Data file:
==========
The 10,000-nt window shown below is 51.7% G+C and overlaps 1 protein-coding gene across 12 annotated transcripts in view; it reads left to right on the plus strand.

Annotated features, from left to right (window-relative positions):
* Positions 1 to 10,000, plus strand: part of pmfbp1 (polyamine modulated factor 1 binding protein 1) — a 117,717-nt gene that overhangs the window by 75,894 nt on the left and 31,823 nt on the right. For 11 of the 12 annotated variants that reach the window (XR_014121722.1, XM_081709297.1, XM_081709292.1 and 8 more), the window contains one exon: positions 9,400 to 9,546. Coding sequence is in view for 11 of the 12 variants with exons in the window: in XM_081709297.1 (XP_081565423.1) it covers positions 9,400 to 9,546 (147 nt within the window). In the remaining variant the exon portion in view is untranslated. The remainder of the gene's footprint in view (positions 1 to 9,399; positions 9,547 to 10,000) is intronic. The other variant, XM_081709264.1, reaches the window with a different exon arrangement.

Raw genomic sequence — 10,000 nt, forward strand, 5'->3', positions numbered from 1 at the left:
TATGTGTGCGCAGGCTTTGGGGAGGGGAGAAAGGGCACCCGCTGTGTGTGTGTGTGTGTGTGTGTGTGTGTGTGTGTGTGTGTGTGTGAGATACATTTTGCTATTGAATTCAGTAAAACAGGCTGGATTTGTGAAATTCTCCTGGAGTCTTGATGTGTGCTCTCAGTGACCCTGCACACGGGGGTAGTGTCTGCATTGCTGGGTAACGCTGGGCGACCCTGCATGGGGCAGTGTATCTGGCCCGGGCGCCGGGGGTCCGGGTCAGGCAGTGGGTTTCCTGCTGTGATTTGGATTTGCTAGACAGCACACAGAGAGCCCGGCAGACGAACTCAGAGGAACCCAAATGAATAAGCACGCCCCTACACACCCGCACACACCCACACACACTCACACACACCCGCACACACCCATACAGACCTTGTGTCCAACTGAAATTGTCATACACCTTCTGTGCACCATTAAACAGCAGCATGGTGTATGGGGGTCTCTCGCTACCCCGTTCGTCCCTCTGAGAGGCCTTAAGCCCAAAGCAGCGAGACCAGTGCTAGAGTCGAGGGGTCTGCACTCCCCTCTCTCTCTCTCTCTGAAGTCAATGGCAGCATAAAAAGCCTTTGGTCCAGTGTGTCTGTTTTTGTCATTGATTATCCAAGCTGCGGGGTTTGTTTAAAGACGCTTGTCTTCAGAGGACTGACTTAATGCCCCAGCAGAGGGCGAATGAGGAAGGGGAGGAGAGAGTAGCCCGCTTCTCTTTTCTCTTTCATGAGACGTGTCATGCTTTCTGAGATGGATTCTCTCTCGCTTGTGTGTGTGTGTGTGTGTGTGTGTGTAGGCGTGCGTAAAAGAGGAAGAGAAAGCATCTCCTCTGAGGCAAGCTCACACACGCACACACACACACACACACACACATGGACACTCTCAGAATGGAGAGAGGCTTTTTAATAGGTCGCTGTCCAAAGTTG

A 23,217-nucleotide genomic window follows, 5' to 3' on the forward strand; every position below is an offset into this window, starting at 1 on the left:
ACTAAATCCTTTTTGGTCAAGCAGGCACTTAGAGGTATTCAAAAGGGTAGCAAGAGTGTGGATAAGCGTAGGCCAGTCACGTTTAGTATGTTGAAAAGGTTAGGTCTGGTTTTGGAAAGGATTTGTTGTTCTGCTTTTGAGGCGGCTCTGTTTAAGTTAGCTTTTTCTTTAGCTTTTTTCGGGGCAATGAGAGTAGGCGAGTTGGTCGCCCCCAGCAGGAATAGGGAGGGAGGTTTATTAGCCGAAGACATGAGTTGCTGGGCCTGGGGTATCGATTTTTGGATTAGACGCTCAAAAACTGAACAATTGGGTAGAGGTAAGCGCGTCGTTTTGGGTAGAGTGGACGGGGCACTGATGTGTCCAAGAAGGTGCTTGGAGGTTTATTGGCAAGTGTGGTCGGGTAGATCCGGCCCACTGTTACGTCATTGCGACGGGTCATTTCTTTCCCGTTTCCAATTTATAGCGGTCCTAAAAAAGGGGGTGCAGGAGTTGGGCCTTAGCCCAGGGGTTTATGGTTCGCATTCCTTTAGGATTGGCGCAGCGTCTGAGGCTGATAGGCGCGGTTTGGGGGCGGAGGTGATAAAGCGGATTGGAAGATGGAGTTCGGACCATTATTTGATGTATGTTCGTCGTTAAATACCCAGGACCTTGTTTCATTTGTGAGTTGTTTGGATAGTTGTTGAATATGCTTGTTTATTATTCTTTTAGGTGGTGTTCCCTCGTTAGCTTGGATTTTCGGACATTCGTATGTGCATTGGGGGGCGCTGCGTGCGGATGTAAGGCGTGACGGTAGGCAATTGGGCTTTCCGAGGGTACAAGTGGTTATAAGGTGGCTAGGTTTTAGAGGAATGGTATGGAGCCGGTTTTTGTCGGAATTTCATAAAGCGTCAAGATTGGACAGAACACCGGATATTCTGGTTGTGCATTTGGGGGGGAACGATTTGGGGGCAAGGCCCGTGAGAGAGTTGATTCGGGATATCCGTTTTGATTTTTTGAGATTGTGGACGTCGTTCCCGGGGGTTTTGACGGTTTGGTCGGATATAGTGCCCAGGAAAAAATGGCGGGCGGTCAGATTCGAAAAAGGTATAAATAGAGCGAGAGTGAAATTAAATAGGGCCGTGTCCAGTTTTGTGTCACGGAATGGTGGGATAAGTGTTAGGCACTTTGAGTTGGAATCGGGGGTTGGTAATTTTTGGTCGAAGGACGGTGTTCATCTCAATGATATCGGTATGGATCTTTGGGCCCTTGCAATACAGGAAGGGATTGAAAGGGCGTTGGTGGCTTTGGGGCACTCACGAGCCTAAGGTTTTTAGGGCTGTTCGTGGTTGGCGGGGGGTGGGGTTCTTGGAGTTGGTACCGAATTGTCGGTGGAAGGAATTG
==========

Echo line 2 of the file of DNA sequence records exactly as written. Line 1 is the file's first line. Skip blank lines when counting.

Annotated features, from left to right (window-relative positions):